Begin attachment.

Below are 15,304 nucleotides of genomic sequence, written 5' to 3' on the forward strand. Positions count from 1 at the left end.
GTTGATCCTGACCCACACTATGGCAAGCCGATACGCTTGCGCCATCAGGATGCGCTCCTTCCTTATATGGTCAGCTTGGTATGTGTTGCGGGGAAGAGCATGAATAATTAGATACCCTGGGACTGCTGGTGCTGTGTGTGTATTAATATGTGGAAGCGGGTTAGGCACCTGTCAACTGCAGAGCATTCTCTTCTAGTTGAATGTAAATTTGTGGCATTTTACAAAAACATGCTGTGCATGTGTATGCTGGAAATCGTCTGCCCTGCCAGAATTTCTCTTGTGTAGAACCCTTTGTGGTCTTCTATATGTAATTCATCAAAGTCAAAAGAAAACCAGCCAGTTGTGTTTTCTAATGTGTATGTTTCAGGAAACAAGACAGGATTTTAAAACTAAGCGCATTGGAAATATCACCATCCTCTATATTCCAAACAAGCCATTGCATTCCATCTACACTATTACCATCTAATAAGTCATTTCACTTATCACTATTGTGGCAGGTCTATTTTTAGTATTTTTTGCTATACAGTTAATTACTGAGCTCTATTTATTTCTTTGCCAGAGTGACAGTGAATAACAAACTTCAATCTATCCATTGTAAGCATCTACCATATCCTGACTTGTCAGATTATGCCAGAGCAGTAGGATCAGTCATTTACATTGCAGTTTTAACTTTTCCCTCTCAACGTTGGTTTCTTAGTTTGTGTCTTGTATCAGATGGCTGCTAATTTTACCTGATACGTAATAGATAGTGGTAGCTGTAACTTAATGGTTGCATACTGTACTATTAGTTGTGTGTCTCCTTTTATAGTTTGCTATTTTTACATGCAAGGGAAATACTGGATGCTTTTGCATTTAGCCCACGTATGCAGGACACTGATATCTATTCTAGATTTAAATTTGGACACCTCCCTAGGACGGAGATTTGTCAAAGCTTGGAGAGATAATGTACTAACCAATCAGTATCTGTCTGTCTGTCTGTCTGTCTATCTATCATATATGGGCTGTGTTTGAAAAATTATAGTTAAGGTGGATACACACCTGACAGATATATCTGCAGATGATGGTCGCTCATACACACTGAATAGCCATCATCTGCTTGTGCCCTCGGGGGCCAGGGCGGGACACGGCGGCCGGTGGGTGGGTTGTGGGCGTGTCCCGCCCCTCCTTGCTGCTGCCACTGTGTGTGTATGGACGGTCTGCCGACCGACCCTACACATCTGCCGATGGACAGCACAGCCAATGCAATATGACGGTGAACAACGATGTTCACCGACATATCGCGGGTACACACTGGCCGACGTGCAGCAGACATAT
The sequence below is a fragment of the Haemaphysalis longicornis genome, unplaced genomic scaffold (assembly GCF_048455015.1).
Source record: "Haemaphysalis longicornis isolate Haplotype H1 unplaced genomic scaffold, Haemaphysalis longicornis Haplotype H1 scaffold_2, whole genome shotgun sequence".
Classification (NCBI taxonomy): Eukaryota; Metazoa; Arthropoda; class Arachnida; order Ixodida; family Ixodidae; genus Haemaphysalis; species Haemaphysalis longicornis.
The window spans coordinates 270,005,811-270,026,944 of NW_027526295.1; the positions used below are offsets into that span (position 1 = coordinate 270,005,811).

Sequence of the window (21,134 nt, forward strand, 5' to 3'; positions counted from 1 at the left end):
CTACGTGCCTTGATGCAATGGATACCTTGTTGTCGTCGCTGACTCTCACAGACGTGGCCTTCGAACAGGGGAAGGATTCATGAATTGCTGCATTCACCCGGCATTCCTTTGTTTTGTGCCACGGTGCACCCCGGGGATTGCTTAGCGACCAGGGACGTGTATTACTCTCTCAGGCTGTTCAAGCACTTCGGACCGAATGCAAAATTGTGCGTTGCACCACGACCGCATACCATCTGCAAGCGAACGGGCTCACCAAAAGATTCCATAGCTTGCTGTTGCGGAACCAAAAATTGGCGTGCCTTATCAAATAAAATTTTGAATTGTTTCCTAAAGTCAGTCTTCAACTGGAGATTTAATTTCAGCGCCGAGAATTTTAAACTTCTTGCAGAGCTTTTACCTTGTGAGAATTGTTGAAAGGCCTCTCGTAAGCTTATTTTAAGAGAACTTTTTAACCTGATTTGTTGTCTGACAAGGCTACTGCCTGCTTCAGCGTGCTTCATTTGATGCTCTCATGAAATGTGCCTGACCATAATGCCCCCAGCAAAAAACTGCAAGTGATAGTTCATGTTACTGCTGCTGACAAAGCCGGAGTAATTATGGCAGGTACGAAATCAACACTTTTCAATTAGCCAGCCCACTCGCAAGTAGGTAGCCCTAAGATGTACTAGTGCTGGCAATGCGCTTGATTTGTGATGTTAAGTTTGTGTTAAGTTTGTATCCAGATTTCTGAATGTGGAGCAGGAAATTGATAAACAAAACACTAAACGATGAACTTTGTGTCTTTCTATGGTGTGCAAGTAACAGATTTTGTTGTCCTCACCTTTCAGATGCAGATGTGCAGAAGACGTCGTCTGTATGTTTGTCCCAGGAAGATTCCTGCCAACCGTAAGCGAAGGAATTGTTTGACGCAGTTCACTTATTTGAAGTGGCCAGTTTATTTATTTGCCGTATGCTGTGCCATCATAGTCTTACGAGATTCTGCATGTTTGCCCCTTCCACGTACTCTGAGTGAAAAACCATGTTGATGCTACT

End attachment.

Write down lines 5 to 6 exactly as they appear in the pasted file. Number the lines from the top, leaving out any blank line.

Classification (NCBI taxonomy): Eukaryota; Metazoa; Arthropoda; class Arachnida; order Ixodida; family Ixodidae; genus Haemaphysalis; species Haemaphysalis longicornis.
The window spans coordinates 270,005,811-270,026,944 of NW_027526295.1; the positions used below are offsets into that span (position 1 = coordinate 270,005,811).